This award supports fundamental research on a novel one-sided joining process of dissimilar materials through friction stir blind riveting. The research objective is to establish the link among the thermomechanical inputs, material properties, microstructural characteristics, and resulting joint strength. Specifically, the research will formulate a physics-based thermo-mechanical model for intrinsic forces and torques with frictionally rotated rivet and validate the model experimentally; test the hypothesis that viscoplastic type material response can simulate metal deformation in friction stir blind riveting; investigate the effects of process conditions on material flow, defect formation, and joint strength; analyze microstructure evolution and its impacts on joint failure mechanisms; identify different thermomechanically affected zones; and assess the friction stir mechanisms for different joining materials.
Research results will provide knowledge and understanding to meet the critical need for the incorporation of advanced lightweight materials in the automotive industry. The capability to incorporate these lightweight materials in an automobile is crucial for improving fuel economy and reducing environmental impact. This technology combines the benefits of friction stir welding with the strength of blind rivets. The research will advance this new joining technique for a wide range of dissimilar materials, from metals to composites. Research findings will also have a broad impact on other transportation industries, such as aerospace, rail, and shipbuilding, where joining materials with different weights or functionalities is increasingly demanded but limited by traditional joining techniques. This project will promote active learning for industrial practitioners, and broaden participation of underrepresented student groups in Hawaii. The research outcomes will be integrated into undergraduate/graduate course development, and hands-on modules for K12 education.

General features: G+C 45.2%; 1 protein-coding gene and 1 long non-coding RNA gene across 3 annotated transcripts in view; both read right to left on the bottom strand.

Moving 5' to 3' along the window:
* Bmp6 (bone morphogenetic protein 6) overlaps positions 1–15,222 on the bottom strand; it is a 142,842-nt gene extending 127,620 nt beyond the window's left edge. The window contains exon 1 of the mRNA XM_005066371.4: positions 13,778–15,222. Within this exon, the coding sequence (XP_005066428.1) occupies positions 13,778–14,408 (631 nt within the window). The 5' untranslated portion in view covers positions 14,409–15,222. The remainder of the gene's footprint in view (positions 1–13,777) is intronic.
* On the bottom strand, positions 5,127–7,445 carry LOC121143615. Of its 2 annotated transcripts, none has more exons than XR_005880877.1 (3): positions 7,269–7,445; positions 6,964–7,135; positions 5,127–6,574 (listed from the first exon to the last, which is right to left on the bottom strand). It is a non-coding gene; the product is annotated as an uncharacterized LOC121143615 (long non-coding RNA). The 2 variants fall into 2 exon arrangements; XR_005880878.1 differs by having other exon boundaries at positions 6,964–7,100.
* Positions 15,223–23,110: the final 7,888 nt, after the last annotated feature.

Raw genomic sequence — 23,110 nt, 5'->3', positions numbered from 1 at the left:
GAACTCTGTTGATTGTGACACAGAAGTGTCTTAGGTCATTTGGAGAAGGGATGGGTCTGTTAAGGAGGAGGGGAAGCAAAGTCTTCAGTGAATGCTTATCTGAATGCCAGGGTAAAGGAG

|Effective start/end date||4/1/14 → 1/31/17|
- National Science Foundation: $316,114.00